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Old 08-05-2015   #4
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I understand what you are saying,
but why would not correct the cast in a secondary program like Lr, or PS, or any other editing software before you show it of?

Personally, I do not use "Auto" scan settings.
I always adjust the RGB channels for color balancing in the scanning software.
And adjust exposure also.
Then into Lr for any other adjustments.

no cast is a good cast.... unless it was photo w/o flash, and artificial lighting (green, or orange mainly).
Even with artificial lighting, many times the correct WB can still achieved, eliminating the cast.

Some scanners allow for profiles for different films, there you can use a color test target to get the right WB. for a film type.
Then you can just open that profile when that film is used.
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Old 08-05-2015   #5
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I believe this happens because the scanner software only neutralizes the shadows and highlights and assumes the midtones will fall in line if those are right, the problem is that the colors aren't straight for each color so there will be error in the midtones out of the scanner. I think using portra 400 will solve a lot of this. I have only experienced a red muddy cast with bad processing, I think weak developer. Superia 200 has a green cast, and most lenses have a cast.

I like to take pictures at twilight, so I get a lot of blue pictures, which sometimes I like, sometimes it's too much. Imo, your picture is a little too blue, but I used a grey (midtone) eyedropper in canon's DPP on the sidewalk to get this...just poked around until it looked ok.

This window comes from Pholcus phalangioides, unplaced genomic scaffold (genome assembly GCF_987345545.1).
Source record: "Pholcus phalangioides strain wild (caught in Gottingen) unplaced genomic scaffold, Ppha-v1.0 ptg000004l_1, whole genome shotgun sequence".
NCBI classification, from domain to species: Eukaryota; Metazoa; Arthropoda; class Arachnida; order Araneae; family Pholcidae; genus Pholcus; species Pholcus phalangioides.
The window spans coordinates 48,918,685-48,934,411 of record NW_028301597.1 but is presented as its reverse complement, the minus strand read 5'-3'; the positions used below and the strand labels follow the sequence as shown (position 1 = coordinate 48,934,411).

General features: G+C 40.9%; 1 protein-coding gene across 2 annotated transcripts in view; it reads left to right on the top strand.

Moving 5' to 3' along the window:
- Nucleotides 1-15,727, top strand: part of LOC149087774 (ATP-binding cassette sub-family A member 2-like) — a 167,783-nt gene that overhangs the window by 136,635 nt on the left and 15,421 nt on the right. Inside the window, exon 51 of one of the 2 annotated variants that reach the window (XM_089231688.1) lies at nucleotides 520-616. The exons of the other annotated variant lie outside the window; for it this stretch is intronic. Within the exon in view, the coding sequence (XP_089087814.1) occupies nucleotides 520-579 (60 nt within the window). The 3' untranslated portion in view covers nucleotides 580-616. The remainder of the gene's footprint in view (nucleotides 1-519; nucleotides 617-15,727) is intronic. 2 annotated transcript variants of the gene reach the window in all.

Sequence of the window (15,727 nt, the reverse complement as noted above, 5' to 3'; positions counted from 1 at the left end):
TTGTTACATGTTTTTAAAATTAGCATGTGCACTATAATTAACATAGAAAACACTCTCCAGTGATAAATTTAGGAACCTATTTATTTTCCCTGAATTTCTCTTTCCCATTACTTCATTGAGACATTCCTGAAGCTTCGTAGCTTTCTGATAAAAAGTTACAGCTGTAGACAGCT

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Old 08-05-2015   #6
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In my experience, it is rare to get two people to agree on cast, or intensity of cast with color film. Some people have their own personal bias, based on their own color preferences, the color of the light as filtered through clouds, trees, etc. Experience with using color film may give one a better ability to evaluate color, but those pesky biases will still have an influence.

As mentioned above, if you like a print, that is what is really important.

If you are really serious about getting colors in a print to match what was there (not necessarily what you think you saw) the solution is to use a gray card in a part of the scene you won't include in the final print, or do two exposures, one with the gray card. You will still need a way to measure 18% gray, or calibrated eyeballs, to make the final print.

And even then, there is no guarantee you or anyone else will like the result.
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Old 08-05-2015   #7
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Auto color in photoshop will neutralize a color cast 90 percent of the time. The other times correct it in camera raw.
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Old 08-05-2015   #8
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I agree you probably can improve the photo by warming it up a bit.

I also agree with the Portra recommendation.

Lastly if you can't make it a better photograph for your desires with the tools you have you may consider "Colorperfect" software. I've had good success with it and use it 100 % for my C41 color scans.


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Old 08-06-2015   #9